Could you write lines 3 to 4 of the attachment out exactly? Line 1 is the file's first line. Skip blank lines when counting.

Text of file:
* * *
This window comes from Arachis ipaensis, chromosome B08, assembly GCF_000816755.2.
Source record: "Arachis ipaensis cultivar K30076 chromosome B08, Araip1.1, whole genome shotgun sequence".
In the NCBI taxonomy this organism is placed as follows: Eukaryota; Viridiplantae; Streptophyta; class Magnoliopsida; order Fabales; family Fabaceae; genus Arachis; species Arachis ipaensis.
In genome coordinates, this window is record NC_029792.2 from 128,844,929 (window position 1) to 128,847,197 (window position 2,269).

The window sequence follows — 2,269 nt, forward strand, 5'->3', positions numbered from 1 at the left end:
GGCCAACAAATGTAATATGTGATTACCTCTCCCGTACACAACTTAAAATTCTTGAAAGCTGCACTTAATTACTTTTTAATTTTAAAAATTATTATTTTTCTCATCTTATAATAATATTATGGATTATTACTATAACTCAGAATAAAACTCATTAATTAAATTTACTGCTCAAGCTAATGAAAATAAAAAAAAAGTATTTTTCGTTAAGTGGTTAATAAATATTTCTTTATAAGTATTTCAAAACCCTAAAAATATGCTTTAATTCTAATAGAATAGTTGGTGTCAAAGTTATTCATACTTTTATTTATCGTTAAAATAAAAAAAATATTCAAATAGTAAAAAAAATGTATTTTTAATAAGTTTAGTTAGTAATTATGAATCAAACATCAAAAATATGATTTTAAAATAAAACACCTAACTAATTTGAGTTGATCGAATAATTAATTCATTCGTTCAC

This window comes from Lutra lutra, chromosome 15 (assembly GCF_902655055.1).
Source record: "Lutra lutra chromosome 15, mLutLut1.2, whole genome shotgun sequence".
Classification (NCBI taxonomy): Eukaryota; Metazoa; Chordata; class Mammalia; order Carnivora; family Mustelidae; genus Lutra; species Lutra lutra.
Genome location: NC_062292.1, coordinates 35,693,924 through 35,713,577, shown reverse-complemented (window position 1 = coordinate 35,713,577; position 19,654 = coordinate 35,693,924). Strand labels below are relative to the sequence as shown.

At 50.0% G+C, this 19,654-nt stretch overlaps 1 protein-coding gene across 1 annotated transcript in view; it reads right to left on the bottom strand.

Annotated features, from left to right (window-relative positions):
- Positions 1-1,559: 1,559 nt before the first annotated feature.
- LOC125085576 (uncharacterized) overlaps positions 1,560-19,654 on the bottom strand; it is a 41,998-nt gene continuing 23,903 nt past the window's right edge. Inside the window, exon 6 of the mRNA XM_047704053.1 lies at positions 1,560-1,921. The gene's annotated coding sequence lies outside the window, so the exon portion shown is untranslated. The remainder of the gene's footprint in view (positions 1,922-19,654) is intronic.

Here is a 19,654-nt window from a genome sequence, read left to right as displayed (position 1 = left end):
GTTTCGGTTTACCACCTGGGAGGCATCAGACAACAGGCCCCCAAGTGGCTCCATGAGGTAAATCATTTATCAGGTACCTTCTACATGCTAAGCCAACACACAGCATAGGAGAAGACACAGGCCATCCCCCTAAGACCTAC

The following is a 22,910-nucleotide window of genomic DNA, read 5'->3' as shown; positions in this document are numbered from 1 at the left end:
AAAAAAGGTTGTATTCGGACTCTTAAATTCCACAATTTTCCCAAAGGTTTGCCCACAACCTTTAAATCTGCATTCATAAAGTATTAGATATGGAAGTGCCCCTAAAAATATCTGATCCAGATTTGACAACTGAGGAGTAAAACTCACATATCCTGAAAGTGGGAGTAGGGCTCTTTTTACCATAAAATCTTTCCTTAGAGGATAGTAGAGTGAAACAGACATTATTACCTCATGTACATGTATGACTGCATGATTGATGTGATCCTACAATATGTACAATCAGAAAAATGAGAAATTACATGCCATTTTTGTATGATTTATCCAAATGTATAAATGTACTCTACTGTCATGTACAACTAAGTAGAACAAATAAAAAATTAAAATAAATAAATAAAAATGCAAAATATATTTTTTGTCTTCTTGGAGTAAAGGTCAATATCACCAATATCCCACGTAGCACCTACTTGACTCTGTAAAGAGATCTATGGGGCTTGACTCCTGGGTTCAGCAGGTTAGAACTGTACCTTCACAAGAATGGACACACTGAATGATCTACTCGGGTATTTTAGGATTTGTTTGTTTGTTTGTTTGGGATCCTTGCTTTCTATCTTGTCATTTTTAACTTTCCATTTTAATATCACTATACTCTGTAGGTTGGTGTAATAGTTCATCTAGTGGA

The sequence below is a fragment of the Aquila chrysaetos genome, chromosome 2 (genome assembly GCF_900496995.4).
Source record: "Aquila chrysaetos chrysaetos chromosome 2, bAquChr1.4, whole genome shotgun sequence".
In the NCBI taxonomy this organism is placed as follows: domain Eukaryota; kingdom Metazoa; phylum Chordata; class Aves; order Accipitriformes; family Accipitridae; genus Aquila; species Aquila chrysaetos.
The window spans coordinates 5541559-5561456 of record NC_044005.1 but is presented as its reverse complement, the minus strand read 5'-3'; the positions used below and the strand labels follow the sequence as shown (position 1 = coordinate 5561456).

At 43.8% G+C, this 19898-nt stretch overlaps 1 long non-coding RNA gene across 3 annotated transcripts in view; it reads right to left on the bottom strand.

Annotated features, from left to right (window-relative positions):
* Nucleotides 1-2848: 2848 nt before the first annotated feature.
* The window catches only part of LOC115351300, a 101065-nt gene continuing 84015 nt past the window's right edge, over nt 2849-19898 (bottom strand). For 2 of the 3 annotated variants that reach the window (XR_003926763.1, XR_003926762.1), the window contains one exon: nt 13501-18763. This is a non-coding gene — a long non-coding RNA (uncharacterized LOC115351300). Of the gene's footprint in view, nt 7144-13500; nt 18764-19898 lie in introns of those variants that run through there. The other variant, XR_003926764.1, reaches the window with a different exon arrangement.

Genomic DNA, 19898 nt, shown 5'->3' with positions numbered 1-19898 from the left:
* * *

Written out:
In the NCBI taxonomy this organism is placed as follows: Eukaryota; Viridiplantae; Streptophyta; class Magnoliopsida; order Fabales; family Fabaceae; genus Arachis; species Arachis ipaensis.
In genome coordinates, this window is record NC_029792.2 from 128,844,929 (window position 1) to 128,847,197 (window position 2,269).